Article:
Detecting Misalignment for Efficient, Sustainable Fabric Finishing

A member of WT Johnson staff checks rolls of fabric in front of a large red metal finishing machine.
Finishing relies on the skills of experienced staff to ensure consistency and quality. Image: WT Johnson & Sons

Finishing is crucial to the textile manufacturing process, giving luxury fabrics unique properties such as their shine, softness, or even functions like insect repellence or flame retardance. It also comes with a margin for error, where small differences in tension across the fabric can lead to distortion that proves costly and wasteful.

WT Johnson is a global leader in luxury woollen and worsted fabric finishing, working with manufacturers and brands from all over the world. Building on its relationships with Future Fashion Factory researchers, the historic company is developing a new system that can spot weft misalignment as it happens, giving the skilled team opportunities to correct the issue, ensure consistency, and minimise waste during a key manufacturing process.

One of the key criteria that buyers assess is the straightness of the weft – the yarns that are woven horizontally through the fabric. Any imbalance in tension across the fabric as it goes through machines during finishing can lead to the weft being distorted: if it is not completely straight and at a right angle to the vertical yarns (the warp), the whole batch of fabric can fail a quality assessment.

Although WT Johnson’s skilled team monitor the fabric closely as it enters each machine, there is still a margin for error. On inspection as much as 1.5% of the company’s production is stopped as a result of weft misalignment, which then requires significant time, energy and cost to fix.

“Getting weft alignment right first time is the biggest day-to-day problem we face,” explains Alan Dolley, Technical Manager at WT Johnson.

“Every dyer and finisher in the world has this problem and re-processing fabric can be disastrous: it causes production delays and uses energy, water and chemicals. There is a big market opportunity for an effective solution.”

To explore a new system that could minimise the waste and cost implications of weft misalignment, WT Johnson built on its existing relationships with academic partners at the University of Leeds.

Collaborating with sensing expert Dr Zhiqiang Zhang from the university’s School of Electrical Engineering and textile technologist Professor Ningtao Mao, who worked with WT Johnson on a Future Fashion Factory-supported project last year, the team developed a prototype system to detect the misalignment as it occurs.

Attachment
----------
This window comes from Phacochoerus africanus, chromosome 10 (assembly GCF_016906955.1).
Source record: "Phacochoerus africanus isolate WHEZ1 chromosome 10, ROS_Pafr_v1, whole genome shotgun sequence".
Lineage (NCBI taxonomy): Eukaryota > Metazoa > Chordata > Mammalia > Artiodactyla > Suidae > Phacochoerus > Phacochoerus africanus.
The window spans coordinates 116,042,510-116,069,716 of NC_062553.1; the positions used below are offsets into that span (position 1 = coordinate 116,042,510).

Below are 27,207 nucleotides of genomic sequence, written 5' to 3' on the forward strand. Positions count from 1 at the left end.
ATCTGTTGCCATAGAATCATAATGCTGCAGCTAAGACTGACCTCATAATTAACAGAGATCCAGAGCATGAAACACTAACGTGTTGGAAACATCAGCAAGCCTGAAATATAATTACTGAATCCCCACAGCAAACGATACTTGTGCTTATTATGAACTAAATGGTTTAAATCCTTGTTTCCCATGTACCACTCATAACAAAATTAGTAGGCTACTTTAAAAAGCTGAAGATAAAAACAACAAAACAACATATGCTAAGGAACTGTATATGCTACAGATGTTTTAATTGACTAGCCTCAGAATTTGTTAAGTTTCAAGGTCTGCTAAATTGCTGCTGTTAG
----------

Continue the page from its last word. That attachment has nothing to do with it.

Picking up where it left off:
Pile of folded checked pattern blankets
Misalignment after finishing can lead to fabrics being re-processed and additional waste. Image: Future Fashion Factory

Zhiqiang has worked extensively on wearable sensing and signal processing, particularly for medical applications. He says the same principles of data processing apply to working with textiles, though working closely with the WT Johnson team during site visits was crucial to gain an understanding of their specific needs and challenges.

“The only difference is in the image data itself,” he says, “But it is processed in a similar way. We realised that the first step was to have a system that could ‘see’ the fast-moving misalignment in the production line and alert the machine operator to the problem.”

The team developed a system that colour-codes images from a camera on the production line in real time. As the machine operator monitors this footage, they can immediately see when the weft is falling out of alignment as the colour shifts from green to orange to red – giving them time to stop the machine and correct the error.

Alan, Zhiqiang and Ningtao hope to use this proof of concept as a stepping stone to a more efficient solution which could stop the machine automatically, or even be connected to a new system that would automatically correct the error. By giving WT Johnson’s team the chance to prevent distortion before they need to re-process the fabric, the new system can help to minimise waste in the process, reducing the amount of water, energy and chemicals used to give fabrics the perfect finish.

“This is a very real challenge that we would never solve without academic support, and which academics couldn’t tackle without the benefit of our industry experience,” says Alan. 

“A whole sector of the textile industry is dedicated to weft straightening and nobody is doing it this way. The principle is great: now we need to take it further.”